Recently, a report by a Lords Select Committee on Economic Affairs states that the decarbonisation agenda on Energy should be relegated. The Climate Change Act 2008 was created to bring government policy on energy needs into the 21st century, by creating long-term decarbonisation targets.

However, the report by the Lords suggests that the decarbonisation agenda is not compatible with the first two objectives of ensuring a more secure and affordable supply of energy.

The report’s failures

They say that because energy from fossil fuels are cheaper, there should be increased focus on delivering the UK's energy needs in this manner.

This highlights that the Lords are either blissfully unaware of changing energy requirements in the light of tackling climate change or want to keep the status quo.

It fails to mention that solar energy has been progressing quickly and the government’s projections, as reported in a previous issue, state that only onshore wind farms could provide cheaper energy within the next decade. The report states that bills are 58% higher in 2016, however, it also proceeds to mention that prices increased by just 10% due to green subsidies.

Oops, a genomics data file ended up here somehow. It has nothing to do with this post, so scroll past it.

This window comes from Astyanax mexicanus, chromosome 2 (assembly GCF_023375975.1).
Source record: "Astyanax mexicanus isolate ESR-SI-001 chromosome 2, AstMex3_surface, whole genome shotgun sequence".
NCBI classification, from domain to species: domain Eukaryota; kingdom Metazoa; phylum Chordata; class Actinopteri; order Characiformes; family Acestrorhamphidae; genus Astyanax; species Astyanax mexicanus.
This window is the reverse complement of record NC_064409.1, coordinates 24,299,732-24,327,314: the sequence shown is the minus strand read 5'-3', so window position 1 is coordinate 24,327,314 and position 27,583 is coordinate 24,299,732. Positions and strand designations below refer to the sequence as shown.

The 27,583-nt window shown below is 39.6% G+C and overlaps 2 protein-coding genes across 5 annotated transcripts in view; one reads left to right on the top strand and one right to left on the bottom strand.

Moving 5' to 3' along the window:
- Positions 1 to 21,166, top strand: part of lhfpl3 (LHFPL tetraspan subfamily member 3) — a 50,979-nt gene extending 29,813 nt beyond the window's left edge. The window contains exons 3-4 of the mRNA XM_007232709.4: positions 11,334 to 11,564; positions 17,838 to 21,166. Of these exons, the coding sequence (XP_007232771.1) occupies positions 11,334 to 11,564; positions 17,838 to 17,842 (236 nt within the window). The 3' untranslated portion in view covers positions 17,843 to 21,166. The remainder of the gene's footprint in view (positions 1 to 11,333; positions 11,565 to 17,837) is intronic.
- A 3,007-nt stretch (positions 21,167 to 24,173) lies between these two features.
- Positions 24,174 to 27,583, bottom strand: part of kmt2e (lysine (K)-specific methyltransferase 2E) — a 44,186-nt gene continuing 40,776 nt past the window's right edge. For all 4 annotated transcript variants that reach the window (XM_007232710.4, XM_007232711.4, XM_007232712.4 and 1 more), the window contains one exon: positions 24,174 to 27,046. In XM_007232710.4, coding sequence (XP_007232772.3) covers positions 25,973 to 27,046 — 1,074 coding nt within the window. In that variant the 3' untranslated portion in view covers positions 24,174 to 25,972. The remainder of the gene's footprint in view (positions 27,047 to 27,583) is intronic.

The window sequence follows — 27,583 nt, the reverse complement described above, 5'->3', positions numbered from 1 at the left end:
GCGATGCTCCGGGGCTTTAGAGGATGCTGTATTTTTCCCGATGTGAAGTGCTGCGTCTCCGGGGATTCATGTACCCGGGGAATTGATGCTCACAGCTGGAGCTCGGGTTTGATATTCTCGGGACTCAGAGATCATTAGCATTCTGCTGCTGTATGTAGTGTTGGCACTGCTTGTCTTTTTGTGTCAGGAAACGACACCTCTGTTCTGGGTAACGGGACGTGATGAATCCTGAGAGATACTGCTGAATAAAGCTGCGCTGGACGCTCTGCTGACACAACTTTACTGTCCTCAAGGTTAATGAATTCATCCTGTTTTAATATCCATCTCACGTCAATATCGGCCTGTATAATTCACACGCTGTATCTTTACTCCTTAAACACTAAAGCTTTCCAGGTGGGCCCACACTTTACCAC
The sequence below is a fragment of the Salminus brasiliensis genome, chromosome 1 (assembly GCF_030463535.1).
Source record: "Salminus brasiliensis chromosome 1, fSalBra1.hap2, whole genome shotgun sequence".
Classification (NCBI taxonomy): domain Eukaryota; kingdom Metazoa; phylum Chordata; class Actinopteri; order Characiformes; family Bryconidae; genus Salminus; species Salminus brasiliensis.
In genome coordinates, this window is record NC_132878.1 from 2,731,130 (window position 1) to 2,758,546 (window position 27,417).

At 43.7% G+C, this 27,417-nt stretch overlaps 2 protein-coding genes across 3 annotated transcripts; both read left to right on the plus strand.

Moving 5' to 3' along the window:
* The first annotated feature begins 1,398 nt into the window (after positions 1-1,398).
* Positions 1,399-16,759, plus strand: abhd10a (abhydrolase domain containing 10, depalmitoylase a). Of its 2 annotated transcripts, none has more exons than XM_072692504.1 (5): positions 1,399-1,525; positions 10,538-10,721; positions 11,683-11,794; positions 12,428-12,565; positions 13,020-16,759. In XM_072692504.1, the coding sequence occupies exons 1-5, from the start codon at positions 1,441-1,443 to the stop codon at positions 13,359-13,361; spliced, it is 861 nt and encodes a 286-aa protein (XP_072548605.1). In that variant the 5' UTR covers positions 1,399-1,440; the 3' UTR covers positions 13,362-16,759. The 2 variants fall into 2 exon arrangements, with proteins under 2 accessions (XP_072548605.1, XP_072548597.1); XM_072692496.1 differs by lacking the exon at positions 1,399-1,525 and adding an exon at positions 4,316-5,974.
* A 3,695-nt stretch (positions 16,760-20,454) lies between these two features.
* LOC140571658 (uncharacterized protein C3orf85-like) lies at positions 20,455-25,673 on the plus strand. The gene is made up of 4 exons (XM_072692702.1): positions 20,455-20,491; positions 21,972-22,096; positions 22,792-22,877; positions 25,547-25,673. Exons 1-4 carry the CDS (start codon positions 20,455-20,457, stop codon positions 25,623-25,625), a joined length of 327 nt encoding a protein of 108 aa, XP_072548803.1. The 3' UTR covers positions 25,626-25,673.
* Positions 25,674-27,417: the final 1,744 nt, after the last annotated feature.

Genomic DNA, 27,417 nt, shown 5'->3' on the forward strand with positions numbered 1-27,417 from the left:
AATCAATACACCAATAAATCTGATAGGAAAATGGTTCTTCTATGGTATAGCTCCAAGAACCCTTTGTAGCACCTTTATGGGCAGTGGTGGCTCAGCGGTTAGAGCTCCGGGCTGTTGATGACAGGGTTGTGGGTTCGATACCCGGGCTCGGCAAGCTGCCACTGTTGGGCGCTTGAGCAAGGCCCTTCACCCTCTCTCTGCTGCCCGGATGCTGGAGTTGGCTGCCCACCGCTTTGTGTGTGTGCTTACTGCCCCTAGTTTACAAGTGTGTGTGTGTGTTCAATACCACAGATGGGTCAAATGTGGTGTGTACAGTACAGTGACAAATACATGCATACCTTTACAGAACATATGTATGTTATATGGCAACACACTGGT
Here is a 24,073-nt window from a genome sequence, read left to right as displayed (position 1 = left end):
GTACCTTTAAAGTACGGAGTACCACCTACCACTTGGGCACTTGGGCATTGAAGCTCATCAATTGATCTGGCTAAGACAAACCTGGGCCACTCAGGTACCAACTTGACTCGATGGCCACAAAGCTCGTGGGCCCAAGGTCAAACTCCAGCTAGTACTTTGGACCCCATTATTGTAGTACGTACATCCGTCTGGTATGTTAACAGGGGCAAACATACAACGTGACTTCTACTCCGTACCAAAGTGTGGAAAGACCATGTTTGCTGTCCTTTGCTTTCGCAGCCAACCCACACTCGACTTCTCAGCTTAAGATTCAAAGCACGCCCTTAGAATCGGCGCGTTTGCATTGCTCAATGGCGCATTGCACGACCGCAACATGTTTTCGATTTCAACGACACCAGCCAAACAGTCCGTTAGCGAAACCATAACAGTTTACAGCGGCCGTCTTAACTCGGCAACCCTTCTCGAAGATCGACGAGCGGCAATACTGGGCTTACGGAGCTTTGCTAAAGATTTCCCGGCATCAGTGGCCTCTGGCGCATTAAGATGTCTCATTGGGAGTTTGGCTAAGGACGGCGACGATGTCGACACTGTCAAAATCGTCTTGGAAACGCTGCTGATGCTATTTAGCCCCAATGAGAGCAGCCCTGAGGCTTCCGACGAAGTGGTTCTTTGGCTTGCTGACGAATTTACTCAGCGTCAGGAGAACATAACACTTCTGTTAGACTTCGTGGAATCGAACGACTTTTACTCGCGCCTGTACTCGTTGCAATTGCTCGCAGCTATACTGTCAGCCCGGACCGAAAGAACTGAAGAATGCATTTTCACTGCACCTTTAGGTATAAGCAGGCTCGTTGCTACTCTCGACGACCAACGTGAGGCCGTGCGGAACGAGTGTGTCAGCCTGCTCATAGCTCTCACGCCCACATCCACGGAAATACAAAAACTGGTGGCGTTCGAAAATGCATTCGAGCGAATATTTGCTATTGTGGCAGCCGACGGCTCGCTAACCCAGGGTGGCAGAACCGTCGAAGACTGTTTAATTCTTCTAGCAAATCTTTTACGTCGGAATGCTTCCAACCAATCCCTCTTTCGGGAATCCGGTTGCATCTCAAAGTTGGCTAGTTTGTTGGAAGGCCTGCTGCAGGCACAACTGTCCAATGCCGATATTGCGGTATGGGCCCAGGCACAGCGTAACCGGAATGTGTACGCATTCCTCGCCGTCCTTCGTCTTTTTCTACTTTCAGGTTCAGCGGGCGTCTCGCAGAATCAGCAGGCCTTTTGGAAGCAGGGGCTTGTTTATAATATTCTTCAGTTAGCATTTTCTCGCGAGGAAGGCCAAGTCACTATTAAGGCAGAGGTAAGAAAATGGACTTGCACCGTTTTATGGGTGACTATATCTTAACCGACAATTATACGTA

The report by the Lords indicates that they have little appetite for real change and progress. The system of an unelected chamber with the ability to influence law certainly undermines the idea of progress but this report goes further to suggest that progress is found in the past.

The report misses important details such as rising fossil fuel prices, reduced consumer spending and demand along with the rapid decline of costs to wind and solar energy.

Deliberate misinformation by Lords

The Lords report is deliberately misleading and doesn’t include several important reports by other organisations. It purposefully only includes information that would be interpreted negatively towards renewable energy.

It calls for greater clarity on the cost of renewables. But there are already reports that show, if there is improved grid flexibility it would restrict the costs, with details on solar and storage that state together they can create negative cost to the grid, providing a net benefit.

The Lords have presented arguments that are outdated and deliberately misleading.

Despite the out-of-date claims there are some positives; the proposal to allow all technologies to compete in a single auction for electricity generating capacity where the desired level of carbon emissions and capacity is fixed. This would create a level-playing field for all technologies by boosting market mechanisms. The report though further shows that the House Of Lords is an archaic institution that often alludes towards more regressive policies.